Now, I can tell you, after all that running and rushing, I was feeling a little parched. In the rush of things, I hadn't had any dinner, and forgot to pack my water bottle. And when I say parched, I mean the kind of dryness of the throat that results in your tongue semi-swelling up and obscuring your breathing passages. I needed a drink, but after scanning the drinks fridge realised that EVERY SINGLE BEVERAGE on offer came in plastic.

"I neeeb a dwink!" I dumb-tongued to my friend. "Bub day all cohm in pwastic, andb I'm meant to be pwastic fwree!"

"Bwahahahahah!" she said, which wasn't really useful at all. There wasn't even time to dash off to the loo to stick my head under the tap and gulp away, so I succumbed and purchased a Coke in a paper cup, with one of those plastic lids and a straw.

And the irony of it all? About 10 minutes into the movie I grabbed the drink, and somehow managed to dislodge the lid and spill most of it all over my pants. Grrrrrrr! I should have just asked for no lid, and been done with it. 'Tis hard to enjoy a romantic scene between that hunky smoldering James McAvoy and the lovely Anne when you feel like you've wet yourself. Thank heavens the cinema was dark so nobody could see me sitting in a puddle of environmental evil!

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Welcome aboard the good ship Fettucine

As I looked into the cupboard this morning I noticed, to my horror, that our dried pasta supply was rapidly dwindling. This did not bode well for our Plastic Free month.

"Galumph!" I bellowed. "We've got a pasta emergency. All hands on deck, stat!"
"Aye, aye, slave driver!" he groaned back.
"You man the camera like a good lad, and I'll take charge o' the pasta machine", I ordered, and after whizzing 6 eggs and 1/2 a kilo of flour in the food processor, then letting it rest wrapped in baking paper in the fridge for an hour, we were ready to board the good ship HomePastaMaking.
(Note: I have absolutely no idea why this post suddenly has a nautical theme, but if you let me be Horatio Nelson, then I'll let you be my lieutenant. Huzzah!)
First you roll out the dough on a lightly floured surface, then pop it into the pasta machine, and roll it through the settings, from thickest to thinnest, stopping to dust the pasta with flour periodically, and check the wind direction, or something suitably maritime. Oh, and don't get flour on the camera - the captain certainly won't be happy with you if you do, and you may find yourself court martialed (or at the very least denied an afternoon easter egg treat).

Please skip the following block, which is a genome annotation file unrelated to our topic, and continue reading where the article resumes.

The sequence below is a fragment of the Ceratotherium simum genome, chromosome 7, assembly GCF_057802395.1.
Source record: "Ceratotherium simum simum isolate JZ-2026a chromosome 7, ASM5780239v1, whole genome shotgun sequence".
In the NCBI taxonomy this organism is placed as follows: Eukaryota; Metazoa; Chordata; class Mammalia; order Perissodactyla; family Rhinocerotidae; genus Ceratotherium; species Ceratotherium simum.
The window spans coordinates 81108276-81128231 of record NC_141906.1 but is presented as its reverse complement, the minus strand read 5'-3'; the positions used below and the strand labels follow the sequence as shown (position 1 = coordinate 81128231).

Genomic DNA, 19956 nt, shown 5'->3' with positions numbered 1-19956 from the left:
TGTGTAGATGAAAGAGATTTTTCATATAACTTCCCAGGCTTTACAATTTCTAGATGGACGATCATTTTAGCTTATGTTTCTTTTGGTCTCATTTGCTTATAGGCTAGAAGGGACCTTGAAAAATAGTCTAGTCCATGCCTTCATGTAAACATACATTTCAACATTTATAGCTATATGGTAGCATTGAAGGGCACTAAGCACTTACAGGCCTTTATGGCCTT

Then Grumbles will wake up from her nap, so she'd best have a turn of the crank as well. All hands on deck, and watch for shot spray or, more appropriately in this case, clouds of flour that can get up your nose and make you sneeze!
Then it's back to the flour station, to do some more dusting.
Then add the pasta machine cutting attachment, and roll through the dough once more, marvelling as it's turned into ribbons of fettucine. Pasta ahoy, me lads!
Lastly, finish up your voyage on the high rolling seas of pasta making by rolling each ribbon into nests, and allowing to dry throughly overnight (you can pinch a few for dinner that evening, though).

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Got milk?

Day three.
Yes, I do have milk! Hoorah!


Finally the delivery came in to my local indie supermarket. As soon as I spotted the milk sitting in all it's glassy goodness on the shelf, I grabbed five bottles (although now I'm wondering if maybe I should have made it six as the delivery only comes in once a week), plus some yoghurt, cream and quark for good measure. Although I did feel slightly paranoid as I walked home that I probably sounded like a wino, what with all the clinking of glass from the bottom of the pram. Oh, the sacrifices I make!
In other, less joyous new, I have some more eco-confessions: We got some groceries home delivered last night, and despite me requesting that they come in boxes, the butter and eggs came in plastic bags. And the olive oil bottle has a plastic spouty thing on the inside. However, since both of these were entirely unintentional mistakes I refuse to feel too badly over them. How can I, when I have a fridge full of milk?!
Oh, and I paid $11 for 300g of Maffra cheddar cheese yesterday. It's great cheese, but ouch! I shall console my aching wallet with the thought that a little goes a long way thanks to the flavour punch it packs, and it's good to be supporting artisian cheese makers.
I am rapidly coming to the conclusion that this experiment, whilst noble, is costing me a heap of money.

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It was the tofu that done her in

Oh dear. Only two days in, and I've already fallen off the bandwagon.

Yesterday was fine - I hit the local organic green grocer and got heaps of lovely fresh veggies, then popped on by the organic bakery for a loaf of rye, which came in a paper bag. So far, so good. The only hiccup was not being able to get any milk in a glass bottle at the supermarket, but they assured me that it would be in the next day, and we still had some milk left at home.